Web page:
And so, while Kersey balks at buying a gun and going through the legal process (including paperwork and a firearms safety class), he gets an extraordinary stroke of luck; a patient brought in for emergency surgery turns out to be a gangbanger, whose gun drops to the floor from the gurney. Only Kersey notices it, and he manages to swipe it, using it to practice his marksmanship in an abandoned warehouse at night. In a major recurring element of the film, he then follows online tutorial videos to make up for not taking an official test; he learns how to disassemble and reassemble the gun (a Glock 17) and learns the most effective ways to destroy the memory box for a surveillance system, after he is caught on camera at a liquor store run by criminals.

And thus, begins the true “meat” of the film: Kersey begins stopping both random and carefully-selected criminal targets, starting off sloppy but becoming more calculated over time. He eliminates muggers, carjackers, robbers, and drug dealers; he saves a married couple, a young boy, and others; and all the while, he draws closer to finally catching the three men who killed his wife and turned his daughter into a vegetable. His crusade, courtesy of witness videos uploaded to the Internet, quickly goes viral (in another update to the setting and times of the new film), and he acquires a new nickname, admittedly a bit more foreboding than his nickname (“The Vigilante”) in the original film, “The Grim Reaper.” He becomes the talk of talk radio and shock jocks, debating on the legality and morality of his one-man war, all while the police remain just a few steps behind him.


The claims by The Guardian and The Hollywood Reporter are honestly quite idiotic. Let me start with the claim of “too much pathos.” Yes, the film is much more emotional than the original was. Whereas the original shifted rather quickly to Kersey becoming a vigilante, this one spends some time focusing on Kersey struggling to accept what has happened; he admits in therapy that he can’t even sleep in his old bed anymore since he once shared it with his wife, and instead of everything around his house reminding him of his family, he says he is only reminded of the thugs who ruined his family.

The film’s emotional and moral center is provided by a completely new character who is not found in the original; Frank Kersey, Paul’s younger brother. Although his actor, Vincent D’Onofrio, is well-known for playing villains (“Full Metal Jacket,” “Men in Black,” and the atrocious “Jurassic Park 4”), he plays the most likable and least-flawed character in this film. He is a counter to both the incompetent cop (who falsely accuses him of being the Grim Reaper) and his vigilante brother (trying to convince him that his new line of work is too dangerous, and that his daughter needs her normal father to raise her when she recovers).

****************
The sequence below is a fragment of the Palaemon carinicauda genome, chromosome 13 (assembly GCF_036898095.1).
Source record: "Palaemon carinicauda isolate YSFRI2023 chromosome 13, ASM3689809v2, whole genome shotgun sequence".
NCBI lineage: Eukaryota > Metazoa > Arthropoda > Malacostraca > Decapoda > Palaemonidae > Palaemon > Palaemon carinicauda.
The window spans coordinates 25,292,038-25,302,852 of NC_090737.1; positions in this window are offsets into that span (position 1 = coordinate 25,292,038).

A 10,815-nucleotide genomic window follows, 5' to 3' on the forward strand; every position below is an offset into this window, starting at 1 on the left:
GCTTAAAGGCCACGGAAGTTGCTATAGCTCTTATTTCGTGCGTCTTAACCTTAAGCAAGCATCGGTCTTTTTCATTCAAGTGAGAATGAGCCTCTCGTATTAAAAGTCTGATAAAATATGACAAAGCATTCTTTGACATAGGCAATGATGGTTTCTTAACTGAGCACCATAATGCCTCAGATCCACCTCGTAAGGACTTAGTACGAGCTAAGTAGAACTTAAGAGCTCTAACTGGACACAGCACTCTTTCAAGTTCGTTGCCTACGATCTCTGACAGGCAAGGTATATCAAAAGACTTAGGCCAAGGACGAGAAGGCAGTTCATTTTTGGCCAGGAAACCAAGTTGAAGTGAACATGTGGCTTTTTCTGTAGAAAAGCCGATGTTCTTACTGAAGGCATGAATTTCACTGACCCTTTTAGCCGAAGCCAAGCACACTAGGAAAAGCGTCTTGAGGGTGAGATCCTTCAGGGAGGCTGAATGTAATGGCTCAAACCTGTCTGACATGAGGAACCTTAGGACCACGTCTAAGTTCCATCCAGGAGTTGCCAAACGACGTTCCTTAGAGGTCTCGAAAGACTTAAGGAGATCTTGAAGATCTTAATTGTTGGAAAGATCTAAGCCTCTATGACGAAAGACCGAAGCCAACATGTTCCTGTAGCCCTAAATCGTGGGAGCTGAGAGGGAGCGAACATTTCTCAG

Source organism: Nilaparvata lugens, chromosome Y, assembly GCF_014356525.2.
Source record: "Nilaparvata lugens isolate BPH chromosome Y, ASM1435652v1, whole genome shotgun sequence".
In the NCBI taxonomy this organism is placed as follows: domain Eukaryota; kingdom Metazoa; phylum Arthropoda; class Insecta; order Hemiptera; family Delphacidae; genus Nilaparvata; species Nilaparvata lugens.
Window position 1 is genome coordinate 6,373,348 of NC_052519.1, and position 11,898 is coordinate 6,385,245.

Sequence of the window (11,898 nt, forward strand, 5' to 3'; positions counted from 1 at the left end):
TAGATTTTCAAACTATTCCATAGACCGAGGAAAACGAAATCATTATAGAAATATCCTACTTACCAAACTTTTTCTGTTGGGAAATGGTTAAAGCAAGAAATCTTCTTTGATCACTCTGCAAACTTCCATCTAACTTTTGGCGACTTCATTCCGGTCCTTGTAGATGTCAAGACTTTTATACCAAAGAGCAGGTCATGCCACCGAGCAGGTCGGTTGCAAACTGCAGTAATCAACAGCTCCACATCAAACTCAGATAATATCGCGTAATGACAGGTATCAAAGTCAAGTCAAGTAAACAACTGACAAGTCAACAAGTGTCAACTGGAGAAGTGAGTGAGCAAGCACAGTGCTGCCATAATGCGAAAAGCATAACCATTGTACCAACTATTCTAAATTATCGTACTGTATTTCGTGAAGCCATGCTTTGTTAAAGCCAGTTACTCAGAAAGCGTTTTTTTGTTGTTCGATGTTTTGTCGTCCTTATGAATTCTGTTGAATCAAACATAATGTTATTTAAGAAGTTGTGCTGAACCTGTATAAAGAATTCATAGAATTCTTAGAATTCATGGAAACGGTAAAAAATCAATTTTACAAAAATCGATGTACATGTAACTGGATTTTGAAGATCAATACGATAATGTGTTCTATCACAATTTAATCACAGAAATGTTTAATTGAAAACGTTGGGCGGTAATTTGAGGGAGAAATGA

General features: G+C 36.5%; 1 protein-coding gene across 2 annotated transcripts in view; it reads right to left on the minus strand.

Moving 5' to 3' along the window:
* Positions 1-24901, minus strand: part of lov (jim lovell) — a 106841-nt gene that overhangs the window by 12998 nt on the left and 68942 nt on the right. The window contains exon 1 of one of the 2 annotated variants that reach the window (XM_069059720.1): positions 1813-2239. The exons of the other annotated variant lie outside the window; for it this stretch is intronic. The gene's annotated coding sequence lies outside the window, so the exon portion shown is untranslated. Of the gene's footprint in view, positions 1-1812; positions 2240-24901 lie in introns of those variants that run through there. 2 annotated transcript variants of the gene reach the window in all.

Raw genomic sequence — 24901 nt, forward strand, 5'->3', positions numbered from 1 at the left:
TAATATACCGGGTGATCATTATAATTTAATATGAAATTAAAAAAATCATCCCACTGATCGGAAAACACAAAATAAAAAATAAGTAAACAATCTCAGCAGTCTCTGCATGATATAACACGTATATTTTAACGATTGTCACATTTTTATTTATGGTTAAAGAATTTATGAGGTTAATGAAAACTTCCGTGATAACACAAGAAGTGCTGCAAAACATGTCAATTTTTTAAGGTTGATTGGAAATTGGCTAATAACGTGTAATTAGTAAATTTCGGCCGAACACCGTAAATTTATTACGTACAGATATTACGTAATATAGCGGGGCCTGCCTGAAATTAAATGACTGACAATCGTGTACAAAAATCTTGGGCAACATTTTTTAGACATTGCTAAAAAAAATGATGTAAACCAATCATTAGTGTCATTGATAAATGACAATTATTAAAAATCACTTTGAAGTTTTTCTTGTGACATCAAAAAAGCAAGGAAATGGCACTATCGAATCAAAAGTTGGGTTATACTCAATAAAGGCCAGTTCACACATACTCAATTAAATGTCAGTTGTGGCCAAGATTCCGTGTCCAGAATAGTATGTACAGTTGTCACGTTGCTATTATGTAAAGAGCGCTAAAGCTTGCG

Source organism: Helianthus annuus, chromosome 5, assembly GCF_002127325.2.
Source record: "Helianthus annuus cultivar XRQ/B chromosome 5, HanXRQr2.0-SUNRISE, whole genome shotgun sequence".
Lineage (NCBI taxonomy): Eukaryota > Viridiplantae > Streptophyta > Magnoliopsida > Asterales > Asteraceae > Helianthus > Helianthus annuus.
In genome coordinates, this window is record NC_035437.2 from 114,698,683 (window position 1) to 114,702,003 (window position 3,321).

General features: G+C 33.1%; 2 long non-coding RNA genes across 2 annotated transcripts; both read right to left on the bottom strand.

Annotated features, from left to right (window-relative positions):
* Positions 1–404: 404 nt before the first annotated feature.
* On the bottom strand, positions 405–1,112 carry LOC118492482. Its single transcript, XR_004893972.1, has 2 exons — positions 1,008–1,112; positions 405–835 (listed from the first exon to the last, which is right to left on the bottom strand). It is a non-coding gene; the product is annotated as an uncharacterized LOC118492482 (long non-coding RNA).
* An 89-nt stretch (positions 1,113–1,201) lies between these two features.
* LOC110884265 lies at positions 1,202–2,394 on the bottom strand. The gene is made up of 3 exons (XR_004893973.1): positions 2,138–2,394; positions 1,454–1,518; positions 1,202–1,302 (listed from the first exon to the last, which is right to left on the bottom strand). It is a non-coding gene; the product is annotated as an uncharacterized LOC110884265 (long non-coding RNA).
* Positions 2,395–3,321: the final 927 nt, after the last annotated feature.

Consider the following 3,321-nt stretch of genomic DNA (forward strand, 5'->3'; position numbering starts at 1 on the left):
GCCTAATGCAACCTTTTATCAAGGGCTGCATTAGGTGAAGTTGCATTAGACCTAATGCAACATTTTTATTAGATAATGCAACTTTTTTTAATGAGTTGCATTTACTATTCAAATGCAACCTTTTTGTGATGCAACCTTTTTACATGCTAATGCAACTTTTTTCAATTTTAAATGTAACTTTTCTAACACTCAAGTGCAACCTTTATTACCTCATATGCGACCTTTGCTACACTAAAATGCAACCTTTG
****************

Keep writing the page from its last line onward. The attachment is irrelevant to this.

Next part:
So yes, the film does “saturate” the pathos, but just about as much as any other movie. I certainly wasn’t aware that it was possible to overdo emotion in a film where a man must endure the death of his wife and the beating of his daughter.

As far as the claim that the film is not political enough, or that it doesn’t provide enough social commentary; I once again call massive BS. The film touches on socio-political issues, with another recurring element being the interjection by radio talk show hosts as they vigorously debate the nature and justification of “The Grim Reaper.” Various crime statistics for the city of Chicago are mentioned several times, and both sides are represented; some hail him as a hero, while others call him a threat that risks inspiring copycat vigilante justice. One host even tries to call him racist for shooting a black drug dealer named “The Ice Cream Man,” who employs young children as his couriers; one of his co-hosts rebukes this claim of racism, pointing out that drug dealers are certainly no help to the black community, while at the same time reminding him that the Grim Reaper’s first incident involved saving a black couple from two white carjackers.

At the same time, the influence of the Internet plays a big role, although it is played up a bit more for comic relief. Aside from finding numerous convenient tutorial videos online, Kersey’s alter ego becomes a celebrity when a video of him stopping the carjacking goes viral; some clever memes are even made of screenshots from the video, including references to “Game of Thrones” and Grand Theft Auto.

And yes, the subject of the relative ease with which one can buy a gun is addressed. After seeing some corny ads for a gun store called “Jolly Roger’s,” Kersey pays a visit to the store early in the film; the unusually attractive employee, Bethany, assures him that the paperwork is relatively easy, and the firearms safety class is something that “no one ever fails.” Even some of the cheesier elements of the store’s wares, such as “tactical furniture” that contains secret compartments for guns, play a crucial role in the film’s climax. The topic is indeed addressed, but it is played up for laughs more than anything; it certainly doesn’t bash the viewer over the head with some pearl-clutching “lesson” about how guns being so easy to buy is a huge problem. If anything, it saves the film’s protagonist in the end.


Both the original and the remake of “Death Wish” are two very good and very different films, with the answer for their differences being the eras in which they were released. The original was released in 1974, just three years after another classic vigilante film, “Dirty Harry,” and one year after Dirty Harry’s first sequel, “Magnum Force.”

Crime rates were skyrocketing in the 70’s, and that—coupled with the fallout of the Watergate Scandal—led to a widespread dissatisfaction in government and law enforcement among the American people. As such, vigilantism became the ultimate dark fantasy of many who wished something—anything—could be done, even if they dare not speak it. The idea of the vigilante is a well-ingrained concept in pop culture. Most comic book heroes are vigilantes, from the more upbeat heroes like Superman and Spider-Man, to the darker ones like Batman.